NEWS ARCHIVE:     Age: 2,128 days

See This Full Issue

All Previous Archived Issues


Contact(s): Andrea Diss-Torrance, DNR Invasive Forest Insect Program Coordinator, 608-264-9247
May 23, 2017

MADISON - People heading out camping this Memorial Day weekend and through the summer can do their part to protect Wisconsin's urban and wildland trees by burning firewood locally, and not moving it from location to location.

"Keeping firewood local is one way everyone can do their part to protect Wisconsin's forests," Andrea Diss-Torrance, invasive forest pest program coordinator with the Wisconsin Department of Natural Resources.

For people camping at state parks and forests, state law requires any firewood brought to a property be from within 10 miles of the campground and be from outside of a quarantined area in Wisconsin or another state [PDF], unless the property is also within a quarantined area. Firewood certified by the Wisconsin Department of Agriculture, Trade and Consumer Protection that has been processed to kill potential pests and diseases hiding inside is also acceptable.

People coming to camp at state parks should buy their wood at the park and not transport wood from other areas to avoid spreading invasive species.
People coming to camp at state parks should buy their wood at the park and not transport wood from other areas to avoid spreading invasive species.
Photo Credit: DNR

Most state park and forest campgrounds have firewood available for sale, with hours of firewood sales varying by property. Check on firewood availability by searching the DNR website,, for "find a park." Choose a park or forest property from the dropdown menus. If the property offers camping, click on the link for "camping information."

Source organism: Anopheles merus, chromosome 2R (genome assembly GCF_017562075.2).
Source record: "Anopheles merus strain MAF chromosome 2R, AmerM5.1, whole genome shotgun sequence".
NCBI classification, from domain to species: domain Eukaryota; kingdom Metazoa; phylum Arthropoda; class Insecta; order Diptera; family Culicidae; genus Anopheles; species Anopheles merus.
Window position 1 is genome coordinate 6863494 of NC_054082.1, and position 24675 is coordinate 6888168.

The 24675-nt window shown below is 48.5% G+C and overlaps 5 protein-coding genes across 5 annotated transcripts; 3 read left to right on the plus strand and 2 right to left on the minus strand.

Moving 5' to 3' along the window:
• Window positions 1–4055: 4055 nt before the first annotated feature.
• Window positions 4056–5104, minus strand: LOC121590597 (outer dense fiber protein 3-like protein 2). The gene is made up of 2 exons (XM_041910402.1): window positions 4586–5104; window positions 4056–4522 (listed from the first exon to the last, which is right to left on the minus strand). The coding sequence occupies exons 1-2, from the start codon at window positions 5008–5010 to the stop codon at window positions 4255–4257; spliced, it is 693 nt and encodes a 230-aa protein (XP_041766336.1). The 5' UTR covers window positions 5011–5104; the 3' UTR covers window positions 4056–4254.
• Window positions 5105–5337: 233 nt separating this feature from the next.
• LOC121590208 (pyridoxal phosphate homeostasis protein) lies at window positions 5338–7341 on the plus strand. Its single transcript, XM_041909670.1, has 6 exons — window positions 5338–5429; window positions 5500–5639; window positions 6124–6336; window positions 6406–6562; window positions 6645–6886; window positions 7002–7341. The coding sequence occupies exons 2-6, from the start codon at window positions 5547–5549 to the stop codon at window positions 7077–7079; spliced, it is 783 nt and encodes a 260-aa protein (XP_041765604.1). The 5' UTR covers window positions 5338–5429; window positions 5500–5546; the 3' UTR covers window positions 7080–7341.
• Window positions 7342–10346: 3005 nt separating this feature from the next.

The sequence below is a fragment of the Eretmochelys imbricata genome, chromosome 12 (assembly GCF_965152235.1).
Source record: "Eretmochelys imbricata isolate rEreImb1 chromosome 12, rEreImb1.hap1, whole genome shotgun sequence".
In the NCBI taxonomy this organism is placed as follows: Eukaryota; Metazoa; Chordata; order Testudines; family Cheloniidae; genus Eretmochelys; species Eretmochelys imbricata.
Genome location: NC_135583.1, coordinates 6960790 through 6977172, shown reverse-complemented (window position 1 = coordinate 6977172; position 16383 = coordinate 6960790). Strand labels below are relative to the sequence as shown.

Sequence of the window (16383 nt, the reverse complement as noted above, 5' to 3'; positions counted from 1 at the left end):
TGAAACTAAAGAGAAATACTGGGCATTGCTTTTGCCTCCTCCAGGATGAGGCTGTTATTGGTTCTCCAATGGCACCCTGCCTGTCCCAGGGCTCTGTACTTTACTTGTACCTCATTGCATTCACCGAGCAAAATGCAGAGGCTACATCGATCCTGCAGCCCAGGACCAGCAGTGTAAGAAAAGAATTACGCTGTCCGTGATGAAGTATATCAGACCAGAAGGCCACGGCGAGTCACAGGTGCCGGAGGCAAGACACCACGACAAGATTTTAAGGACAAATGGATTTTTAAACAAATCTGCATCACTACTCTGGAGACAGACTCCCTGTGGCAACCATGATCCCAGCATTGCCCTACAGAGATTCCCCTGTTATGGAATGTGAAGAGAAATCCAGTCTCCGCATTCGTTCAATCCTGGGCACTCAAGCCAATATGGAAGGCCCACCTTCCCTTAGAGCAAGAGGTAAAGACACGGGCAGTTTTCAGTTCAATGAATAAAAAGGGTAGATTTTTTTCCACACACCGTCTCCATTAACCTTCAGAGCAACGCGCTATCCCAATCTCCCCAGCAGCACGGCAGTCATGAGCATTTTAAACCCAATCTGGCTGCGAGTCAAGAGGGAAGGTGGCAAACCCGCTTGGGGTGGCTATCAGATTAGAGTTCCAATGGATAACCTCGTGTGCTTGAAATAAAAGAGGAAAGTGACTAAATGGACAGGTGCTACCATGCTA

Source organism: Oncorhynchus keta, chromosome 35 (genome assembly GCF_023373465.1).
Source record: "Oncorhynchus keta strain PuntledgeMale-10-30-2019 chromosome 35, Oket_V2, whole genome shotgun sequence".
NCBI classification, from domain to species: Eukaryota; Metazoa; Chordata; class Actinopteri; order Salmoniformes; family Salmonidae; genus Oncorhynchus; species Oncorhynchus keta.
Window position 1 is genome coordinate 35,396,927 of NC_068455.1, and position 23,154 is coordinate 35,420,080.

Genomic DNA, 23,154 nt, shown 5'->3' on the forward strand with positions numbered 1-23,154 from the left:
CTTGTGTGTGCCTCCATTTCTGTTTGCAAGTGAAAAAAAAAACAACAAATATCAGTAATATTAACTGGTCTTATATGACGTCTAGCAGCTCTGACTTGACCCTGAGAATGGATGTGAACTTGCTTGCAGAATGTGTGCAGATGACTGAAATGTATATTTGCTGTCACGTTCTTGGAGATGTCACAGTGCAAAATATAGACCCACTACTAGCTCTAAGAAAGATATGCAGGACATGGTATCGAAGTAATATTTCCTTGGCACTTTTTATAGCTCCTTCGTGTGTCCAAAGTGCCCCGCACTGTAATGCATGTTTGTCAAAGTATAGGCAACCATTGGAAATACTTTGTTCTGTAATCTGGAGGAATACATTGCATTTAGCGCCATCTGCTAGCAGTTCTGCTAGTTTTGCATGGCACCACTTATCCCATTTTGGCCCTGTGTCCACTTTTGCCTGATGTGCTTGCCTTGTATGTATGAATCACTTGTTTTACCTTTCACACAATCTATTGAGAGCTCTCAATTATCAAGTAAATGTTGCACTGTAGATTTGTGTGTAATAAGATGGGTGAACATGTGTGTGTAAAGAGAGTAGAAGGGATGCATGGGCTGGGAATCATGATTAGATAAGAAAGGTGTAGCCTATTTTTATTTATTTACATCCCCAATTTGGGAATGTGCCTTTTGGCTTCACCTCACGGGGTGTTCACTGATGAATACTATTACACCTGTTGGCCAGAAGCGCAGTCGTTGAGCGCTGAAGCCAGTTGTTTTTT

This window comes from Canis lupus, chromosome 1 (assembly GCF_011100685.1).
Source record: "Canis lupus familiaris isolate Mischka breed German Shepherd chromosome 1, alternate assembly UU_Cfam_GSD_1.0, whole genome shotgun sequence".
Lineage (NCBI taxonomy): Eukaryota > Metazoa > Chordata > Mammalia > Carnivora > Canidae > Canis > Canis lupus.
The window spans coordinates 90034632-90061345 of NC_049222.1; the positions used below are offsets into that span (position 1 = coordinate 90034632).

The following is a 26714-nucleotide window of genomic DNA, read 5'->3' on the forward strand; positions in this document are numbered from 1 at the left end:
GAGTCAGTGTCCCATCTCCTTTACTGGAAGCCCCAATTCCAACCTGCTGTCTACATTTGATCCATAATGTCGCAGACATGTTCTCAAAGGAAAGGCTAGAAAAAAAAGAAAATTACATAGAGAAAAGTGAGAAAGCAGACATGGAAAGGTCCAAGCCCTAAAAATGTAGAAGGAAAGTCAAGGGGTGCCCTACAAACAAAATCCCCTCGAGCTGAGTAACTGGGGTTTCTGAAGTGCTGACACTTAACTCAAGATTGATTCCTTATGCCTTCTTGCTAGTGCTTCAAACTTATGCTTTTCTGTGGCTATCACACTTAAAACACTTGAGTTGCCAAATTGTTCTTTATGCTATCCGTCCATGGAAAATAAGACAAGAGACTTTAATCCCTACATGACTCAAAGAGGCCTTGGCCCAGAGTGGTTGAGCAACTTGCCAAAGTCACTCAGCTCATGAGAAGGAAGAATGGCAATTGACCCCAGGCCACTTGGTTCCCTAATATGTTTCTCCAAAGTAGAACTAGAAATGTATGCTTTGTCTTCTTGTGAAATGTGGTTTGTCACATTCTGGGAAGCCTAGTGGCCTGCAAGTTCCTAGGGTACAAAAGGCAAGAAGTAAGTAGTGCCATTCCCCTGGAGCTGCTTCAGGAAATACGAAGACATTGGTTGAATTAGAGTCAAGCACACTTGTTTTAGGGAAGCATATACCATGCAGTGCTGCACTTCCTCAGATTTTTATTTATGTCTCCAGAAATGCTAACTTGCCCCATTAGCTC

People can also use the national Firewood Scout website,, to check where firewood is available. Firewood Scout is operated by a nonprofit organization established to help people buy firewood locally. The Department of Natural Resources does not verify the accuracy of firewood listings outside of state-managed properties.

Firewood Scout also offers information on invasive species of concern and a set of questions consumers can ask to help assure the wood they purchase is at low risk for spreading invasive insects and diseases.

"Firewood Scout is an excellent outreach tool that raises awareness of invasive species issues while also empowering people with the necessary information to be part of the solution. That is a recipe for success," said Diss-Torrance.

For more information on the risks of moving firewood, or firewood rules in Wisconsin, go to the DNR website,, and search keyword "firewood."

Last Revised: Tuesday, May 23, 2017

Need an expert?

The Office of Communications connects journalists with DNR experts on a wide range of topics. For the fastest response, please email and the first available Communications Specialist will respond to you.